THE authorities are struggling to find a balance between the long-standing demands of local businesses to improve the access road and other facilities on Limassol’s popular Lady’s Mile beach and the need to protect the delicate surrounding wetlands.
Funding is also an issue.
Located next to the new port, the more than six-kilometre-long beach falls under the jurisdiction of the British bases which has designated it as a special area of conservation.
The beach is adjacent to the Akrotiri wetlands which includes the Akrotiri Salt Lake.
The existing dirt road is difficult for cars to drive over and restaurant and bar owners at Lady’s Mile say this harms their business along with a lack of other amenities such as electricity, public bathrooms and lifeguards.
According to the representative of the business owners, Fylios Demetriades, the six restaurants employ 300 people during the summer months and they want to offer improved access and services.
But just this week the conservation foundation Terra Cypria indicated what is at stake when they voiced their concern over demands that the road should be tarmacked.
“The Akrotiri wetlands system is the most important wetland in the island, but also one of the most important wetlands in the eastern Mediterranean. Akrotiri recorded 27 natural habitats and every year it is visited by millions of birds during migratory periods, for food, breeding and wintering,” it said in a statement.
Requests by business owners that street lights be installed would be destructive to species such as migratory birds and sea turtles, added Green’s MP Charalambos Theopemptou.
“Improvements are understandable but not at the cost of the environment,” he said.
But Demetriades points out that another area around the Akrotiri salt late has tens of kilometres of asphalt, “except the Lady’s Mile area which is used by hundreds of thousands of locals and foreigners”.
But Demetriades argues that for the past 18 years he has been running two restaurants at Lady’s Mile he has been on the receiving end of empty promises that things would improve. He was one of the business owners and other locals who took part in a protest on April 5 to highlight their demands.
“Some ten years ago, parliament discussed it and every couple of years it’s brought up again. A few years ago, the town planning department came here to undertake a study on what could be done. That’s it. Nothing came after that,” he said.
The study assessed the feasibility of making the road more accessible without harming the environment.
According to the town planning department, a study was carried out 15 years ago by the road works department but was rejected when it got to the environmental department level.
“In 2014, it came to us so we could look at using different materials and different methods,” a spokesperson from the town planning department told the Sunday Mail.
The most likely solution proposed by the department is the use of geowebs that offer more stability to vehicles and are easier to clean.
“This is still open for discussion,” the department specified.
The study also provides easier access to parking as vehicles usually park at the restaurants or on the side of the road. Road bumps would prevent speeding.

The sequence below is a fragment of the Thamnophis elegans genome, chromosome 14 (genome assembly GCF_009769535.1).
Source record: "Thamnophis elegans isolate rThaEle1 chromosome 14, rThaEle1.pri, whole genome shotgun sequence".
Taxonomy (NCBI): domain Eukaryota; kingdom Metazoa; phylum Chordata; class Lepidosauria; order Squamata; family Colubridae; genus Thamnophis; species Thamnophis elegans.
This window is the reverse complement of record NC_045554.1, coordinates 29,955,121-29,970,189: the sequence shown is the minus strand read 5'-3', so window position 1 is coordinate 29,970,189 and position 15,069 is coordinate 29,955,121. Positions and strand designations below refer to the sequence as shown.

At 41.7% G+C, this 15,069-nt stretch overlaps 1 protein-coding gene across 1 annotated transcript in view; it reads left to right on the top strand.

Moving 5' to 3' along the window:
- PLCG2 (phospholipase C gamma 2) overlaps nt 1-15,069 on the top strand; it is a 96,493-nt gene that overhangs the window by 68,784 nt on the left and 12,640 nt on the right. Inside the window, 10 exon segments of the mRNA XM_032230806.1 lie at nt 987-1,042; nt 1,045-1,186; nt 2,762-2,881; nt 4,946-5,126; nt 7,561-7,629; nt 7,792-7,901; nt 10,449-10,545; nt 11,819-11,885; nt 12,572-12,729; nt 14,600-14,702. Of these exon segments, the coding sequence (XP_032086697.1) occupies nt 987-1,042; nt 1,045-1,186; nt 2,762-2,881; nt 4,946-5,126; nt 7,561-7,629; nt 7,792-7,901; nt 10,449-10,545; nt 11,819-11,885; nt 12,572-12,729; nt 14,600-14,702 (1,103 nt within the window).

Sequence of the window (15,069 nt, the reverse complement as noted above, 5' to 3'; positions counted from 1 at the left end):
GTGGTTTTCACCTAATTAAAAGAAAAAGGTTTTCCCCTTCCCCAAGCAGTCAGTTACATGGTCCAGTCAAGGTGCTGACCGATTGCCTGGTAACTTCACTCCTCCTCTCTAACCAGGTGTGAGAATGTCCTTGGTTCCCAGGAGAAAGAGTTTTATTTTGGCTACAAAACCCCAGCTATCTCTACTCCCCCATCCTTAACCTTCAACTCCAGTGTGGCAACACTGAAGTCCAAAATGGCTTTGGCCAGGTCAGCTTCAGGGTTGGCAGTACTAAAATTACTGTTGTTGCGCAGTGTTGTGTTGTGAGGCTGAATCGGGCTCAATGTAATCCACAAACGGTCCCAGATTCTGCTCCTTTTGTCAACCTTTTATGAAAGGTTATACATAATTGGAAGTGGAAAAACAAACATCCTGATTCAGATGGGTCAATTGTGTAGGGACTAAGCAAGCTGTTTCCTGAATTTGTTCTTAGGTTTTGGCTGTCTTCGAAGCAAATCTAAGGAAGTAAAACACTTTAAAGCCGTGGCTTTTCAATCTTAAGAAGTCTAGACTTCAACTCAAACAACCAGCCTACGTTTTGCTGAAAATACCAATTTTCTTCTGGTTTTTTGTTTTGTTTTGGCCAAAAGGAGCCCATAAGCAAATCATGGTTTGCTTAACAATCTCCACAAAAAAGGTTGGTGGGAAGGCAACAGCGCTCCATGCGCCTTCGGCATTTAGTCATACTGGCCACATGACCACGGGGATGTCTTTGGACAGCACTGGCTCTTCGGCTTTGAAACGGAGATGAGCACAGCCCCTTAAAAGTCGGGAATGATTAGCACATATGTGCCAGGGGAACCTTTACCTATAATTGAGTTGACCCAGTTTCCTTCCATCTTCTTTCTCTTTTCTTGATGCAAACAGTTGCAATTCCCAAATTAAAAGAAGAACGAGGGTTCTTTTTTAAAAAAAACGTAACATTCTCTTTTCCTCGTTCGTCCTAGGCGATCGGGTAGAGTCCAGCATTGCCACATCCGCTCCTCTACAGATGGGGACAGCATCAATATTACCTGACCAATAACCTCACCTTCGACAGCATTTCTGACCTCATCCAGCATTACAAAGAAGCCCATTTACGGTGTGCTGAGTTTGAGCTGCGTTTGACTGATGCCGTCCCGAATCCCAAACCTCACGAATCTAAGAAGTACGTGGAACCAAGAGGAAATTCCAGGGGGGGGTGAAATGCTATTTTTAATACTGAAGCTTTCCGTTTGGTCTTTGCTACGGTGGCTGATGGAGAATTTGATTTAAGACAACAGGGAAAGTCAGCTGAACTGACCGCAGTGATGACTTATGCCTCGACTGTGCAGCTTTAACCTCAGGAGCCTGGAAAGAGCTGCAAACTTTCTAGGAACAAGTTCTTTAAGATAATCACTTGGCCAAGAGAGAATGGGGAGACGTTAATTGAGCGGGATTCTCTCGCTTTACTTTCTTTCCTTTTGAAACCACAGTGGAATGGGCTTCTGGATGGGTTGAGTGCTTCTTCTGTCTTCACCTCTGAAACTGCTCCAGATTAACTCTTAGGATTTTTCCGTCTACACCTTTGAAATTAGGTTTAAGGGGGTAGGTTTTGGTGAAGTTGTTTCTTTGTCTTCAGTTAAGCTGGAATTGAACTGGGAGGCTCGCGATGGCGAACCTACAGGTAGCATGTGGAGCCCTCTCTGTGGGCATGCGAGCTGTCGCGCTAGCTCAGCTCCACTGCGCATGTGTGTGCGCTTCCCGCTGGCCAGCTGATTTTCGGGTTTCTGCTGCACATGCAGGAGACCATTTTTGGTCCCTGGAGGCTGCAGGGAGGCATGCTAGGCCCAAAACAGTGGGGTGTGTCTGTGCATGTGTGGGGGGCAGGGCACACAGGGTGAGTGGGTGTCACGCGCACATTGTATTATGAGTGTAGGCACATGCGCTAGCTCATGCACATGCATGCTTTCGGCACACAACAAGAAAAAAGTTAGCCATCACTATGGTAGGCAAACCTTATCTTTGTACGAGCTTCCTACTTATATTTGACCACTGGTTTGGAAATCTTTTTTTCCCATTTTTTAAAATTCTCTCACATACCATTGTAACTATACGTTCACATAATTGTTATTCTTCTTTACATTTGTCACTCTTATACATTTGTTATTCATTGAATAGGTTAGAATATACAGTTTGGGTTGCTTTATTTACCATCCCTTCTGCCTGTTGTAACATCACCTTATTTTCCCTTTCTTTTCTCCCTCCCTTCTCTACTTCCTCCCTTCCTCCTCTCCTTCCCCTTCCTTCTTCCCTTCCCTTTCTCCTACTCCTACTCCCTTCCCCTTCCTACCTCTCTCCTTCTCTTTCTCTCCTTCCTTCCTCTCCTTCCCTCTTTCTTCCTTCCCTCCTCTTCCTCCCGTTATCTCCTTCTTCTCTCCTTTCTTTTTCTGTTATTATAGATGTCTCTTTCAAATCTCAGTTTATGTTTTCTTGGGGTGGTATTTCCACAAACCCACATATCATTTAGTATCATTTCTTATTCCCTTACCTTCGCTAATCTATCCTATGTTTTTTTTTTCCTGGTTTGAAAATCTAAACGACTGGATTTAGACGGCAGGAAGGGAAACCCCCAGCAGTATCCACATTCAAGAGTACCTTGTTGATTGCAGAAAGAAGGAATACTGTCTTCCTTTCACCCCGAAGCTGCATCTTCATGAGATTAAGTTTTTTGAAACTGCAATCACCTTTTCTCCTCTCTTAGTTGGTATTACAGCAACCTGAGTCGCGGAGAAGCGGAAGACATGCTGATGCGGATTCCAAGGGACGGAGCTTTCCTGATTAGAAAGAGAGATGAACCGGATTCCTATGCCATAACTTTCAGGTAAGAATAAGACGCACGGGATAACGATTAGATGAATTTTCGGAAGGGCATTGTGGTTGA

The British bases have said they are open to evaluating any applications.
“But we have to balance the environment and any application to develop,” spokesman Sean Tully told the Sunday Mail.
“We have an obligation to protect the environment. It is a beautiful beach and the reason it is so beautiful is because it is protected.”
While on a technical level, the master plan has been concluded, discussions are still ongoing, the town planning department said and has not yet been formally submitted
Funding is also a sticking point as normally one third of the expenses are covered by the local authority and the remaining amount by the government but this is complicated by the fact that Lady’s Mile is in the bases area. For the same reason, EU funds cannot be applied for.
“We are working and responding to calls from business owners,” Tully said and a decision would be made “very soon” regarding power supply.
Currently, restaurants use generators.
Akrotiri and Tserkezoi village residents also want a proper road leading to Limassol, further delaying the discussions.
At present, the road is cleared as part of an annual €40,000 payment the bases make to the local district office to maintain the roads in the bases area.
In a letter sent to the government, bases and local authorities prior to the April 5 protest, business owners also cited safety concerns saying lifeguards were only present in the area “for two months per year whereas in other beaches it’s eight months”.
“We pay, like any other Cypriot European citizen and businessman our income tax, defence, VAT, social insurance. We want nothing more and nothing less than the rights of every Cypriot European businessman,” said Demetriades.
“I employ lifeguards out of my own pocket,” he said. “The bathrooms I have for my restaurant I have open for the public even if they don’t order anything. I clean the beach 90 metres to the left and right of my restaurant but what about the rest of the beach?”
Demetriades said the environmental concerns did not mean improvements could not take place.
“They should not portray the environment as an obstacle. Humans can co-exist with nature.”